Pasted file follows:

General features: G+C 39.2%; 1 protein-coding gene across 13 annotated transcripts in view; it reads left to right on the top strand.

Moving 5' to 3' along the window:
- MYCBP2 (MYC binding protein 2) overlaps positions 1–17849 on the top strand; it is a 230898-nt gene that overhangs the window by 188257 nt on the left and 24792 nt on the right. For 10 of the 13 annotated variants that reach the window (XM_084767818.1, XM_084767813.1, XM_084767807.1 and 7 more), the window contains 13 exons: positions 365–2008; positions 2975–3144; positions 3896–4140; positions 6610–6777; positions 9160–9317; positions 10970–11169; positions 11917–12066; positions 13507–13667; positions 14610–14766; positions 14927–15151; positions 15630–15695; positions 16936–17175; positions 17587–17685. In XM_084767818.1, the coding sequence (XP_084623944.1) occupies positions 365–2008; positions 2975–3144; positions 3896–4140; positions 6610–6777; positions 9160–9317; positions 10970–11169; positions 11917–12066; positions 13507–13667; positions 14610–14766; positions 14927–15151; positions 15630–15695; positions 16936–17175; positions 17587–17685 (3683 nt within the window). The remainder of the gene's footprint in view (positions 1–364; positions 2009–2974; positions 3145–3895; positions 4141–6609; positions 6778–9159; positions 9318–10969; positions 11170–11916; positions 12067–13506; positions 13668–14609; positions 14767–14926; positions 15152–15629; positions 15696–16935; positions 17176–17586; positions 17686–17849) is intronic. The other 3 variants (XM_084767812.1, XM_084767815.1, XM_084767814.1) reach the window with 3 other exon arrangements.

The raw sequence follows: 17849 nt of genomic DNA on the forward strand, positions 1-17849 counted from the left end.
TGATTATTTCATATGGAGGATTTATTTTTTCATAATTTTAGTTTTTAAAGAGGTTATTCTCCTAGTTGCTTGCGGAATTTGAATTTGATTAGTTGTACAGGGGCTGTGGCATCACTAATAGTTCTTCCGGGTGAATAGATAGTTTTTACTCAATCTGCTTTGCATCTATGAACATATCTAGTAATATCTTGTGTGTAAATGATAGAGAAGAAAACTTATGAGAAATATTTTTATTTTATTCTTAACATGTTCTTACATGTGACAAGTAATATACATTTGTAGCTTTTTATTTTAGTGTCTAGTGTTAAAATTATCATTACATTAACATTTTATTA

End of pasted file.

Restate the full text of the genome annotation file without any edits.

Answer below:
General features: G+C 39.2%; 1 protein-coding gene across 13 annotated transcripts in view; it reads left to right on the top strand.

Moving 5' to 3' along the window:
- MYCBP2 (MYC binding protein 2) overlaps positions 1–17849 on the top strand; it is a 230898-nt gene that overhangs the window by 188257 nt on the left and 24792 nt on the right. For 10 of the 13 annotated variants that reach the window (XM_084767818.1, XM_084767813.1, XM_084767807.1 and 7 more), the window contains 13 exons: positions 365–2008; positions 2975–3144; positions 3896–4140; positions 6610–6777; positions 9160–9317; positions 10970–11169; positions 11917–12066; positions 13507–13667; positions 14610–14766; positions 14927–15151; positions 15630–15695; positions 16936–17175; positions 17587–17685. In XM_084767818.1, the coding sequence (XP_084623944.1) occupies positions 365–2008; positions 2975–3144; positions 3896–4140; positions 6610–6777; positions 9160–9317; positions 10970–11169; positions 11917–12066; positions 13507–13667; positions 14610–14766; positions 14927–15151; positions 15630–15695; positions 16936–17175; positions 17587–17685 (3683 nt within the window). The remainder of the gene's footprint in view (positions 1–364; positions 2009–2974; positions 3145–3895; positions 4141–6609; positions 6778–9159; positions 9318–10969; positions 11170–11916; positions 12067–13506; positions 13668–14609; positions 14767–14926; positions 15152–15629; positions 15696–16935; positions 17176–17586; positions 17686–17849) is intronic. The other 3 variants (XM_084767812.1, XM_084767815.1, XM_084767814.1) reach the window with 3 other exon arrangements.

The raw sequence follows: 17849 nt of genomic DNA on the forward strand, positions 1-17849 counted from the left end.
TGATTATTTCATATGGAGGATTTATTTTTTCATAATTTTAGTTTTTAAAGAGGTTATTCTCCTAGTTGCTTGCGGAATTTGAATTTGATTAGTTGTACAGGGGCTGTGGCATCACTAATAGTTCTTCCGGGTGAATAGATAGTTTTTACTCAATCTGCTTTGCATCTATGAACATATCTAGTAATATCTTGTGTGTAAATGATAGAGAAGAAAACTTATGAGAAATATTTTTATTTTATTCTTAACATGTTCTTACATGTGACAAGTAATATACATTTGTAGCTTTTTATTTTAGTGTCTAGTGTTAAAATTATCATTACATTAACATTTTATTA